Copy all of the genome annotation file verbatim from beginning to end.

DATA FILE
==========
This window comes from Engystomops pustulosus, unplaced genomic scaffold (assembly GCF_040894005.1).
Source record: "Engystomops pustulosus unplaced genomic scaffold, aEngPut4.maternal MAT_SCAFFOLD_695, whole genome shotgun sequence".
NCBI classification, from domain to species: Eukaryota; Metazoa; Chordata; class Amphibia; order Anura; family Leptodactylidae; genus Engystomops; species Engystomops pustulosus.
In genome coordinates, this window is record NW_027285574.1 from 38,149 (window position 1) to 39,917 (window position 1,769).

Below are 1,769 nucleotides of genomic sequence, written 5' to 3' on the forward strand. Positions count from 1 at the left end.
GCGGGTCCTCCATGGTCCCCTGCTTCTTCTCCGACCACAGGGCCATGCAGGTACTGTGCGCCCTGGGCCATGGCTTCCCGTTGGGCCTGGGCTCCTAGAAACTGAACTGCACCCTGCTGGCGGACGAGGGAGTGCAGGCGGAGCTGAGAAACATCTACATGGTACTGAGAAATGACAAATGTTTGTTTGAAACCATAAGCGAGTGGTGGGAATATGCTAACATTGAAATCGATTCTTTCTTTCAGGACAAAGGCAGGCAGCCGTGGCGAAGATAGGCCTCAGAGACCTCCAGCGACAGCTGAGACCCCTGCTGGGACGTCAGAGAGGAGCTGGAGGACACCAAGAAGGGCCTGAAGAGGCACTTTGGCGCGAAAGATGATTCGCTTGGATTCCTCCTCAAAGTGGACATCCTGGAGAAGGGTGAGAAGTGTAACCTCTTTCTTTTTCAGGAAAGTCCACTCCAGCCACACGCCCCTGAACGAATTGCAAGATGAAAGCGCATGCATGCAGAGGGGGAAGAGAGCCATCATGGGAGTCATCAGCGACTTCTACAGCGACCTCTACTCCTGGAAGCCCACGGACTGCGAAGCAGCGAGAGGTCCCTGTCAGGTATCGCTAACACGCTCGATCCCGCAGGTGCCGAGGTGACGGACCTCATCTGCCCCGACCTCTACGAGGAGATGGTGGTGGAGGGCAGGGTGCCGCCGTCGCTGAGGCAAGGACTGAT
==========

This window comes from Engystomops pustulosus, unplaced genomic scaffold (assembly GCF_040894005.1).
Source record: "Engystomops pustulosus unplaced genomic scaffold, aEngPut4.maternal MAT_SCAFFOLD_695, whole genome shotgun sequence".
NCBI classification, from domain to species: Eukaryota; Metazoa; Chordata; class Amphibia; order Anura; family Leptodactylidae; genus Engystomops; species Engystomops pustulosus.
In genome coordinates, this window is record NW_027285574.1 from 38,149 (window position 1) to 39,917 (window position 1,769).

Below are 1,769 nucleotides of genomic sequence, written 5' to 3' on the forward strand. Positions count from 1 at the left end.
GCGGGTCCTCCATGGTCCCCTGCTTCTTCTCCGACCACAGGGCCATGCAGGTACTGTGCGCCCTGGGCCATGGCTTCCCGTTGGGCCTGGGCTCCTAGAAACTGAACTGCACCCTGCTGGCGGACGAGGGAGTGCAGGCGGAGCTGAGAAACATCTACATGGTACTGAGAAATGACAAATGTTTGTTTGAAACCATAAGCGAGTGGTGGGAATATGCTAACATTGAAATCGATTCTTTCTTTCAGGACAAAGGCAGGCAGCCGTGGCGAAGATAGGCCTCAGAGACCTCCAGCGACAGCTGAGACCCCTGCTGGGACGTCAGAGAGGAGCTGGAGGACACCAAGAAGGGCCTGAAGAGGCACTTTGGCGCGAAAGATGATTCGCTTGGATTCCTCCTCAAAGTGGACATCCTGGAGAAGGGTGAGAAGTGTAACCTCTTTCTTTTTCAGGAAAGTCCACTCCAGCCACACGCCCCTGAACGAATTGCAAGATGAAAGCGCATGCATGCAGAGGGGGAAGAGAGCCATCATGGGAGTCATCAGCGACTTCTACAGCGACCTCTACTCCTGGAAGCCCACGGACTGCGAAGCAGCGAGAGGTCCCTGTCAGGTATCGCTAACACGCTCGATCCCGCAGGTGCCGAGGTGACGGACCTCATCTGCCCCGACCTCTACGAGGAGATGGTGGTGGAGGGCAGGGTGCCGCCGTCGCTGAGGCAAGGACTGAT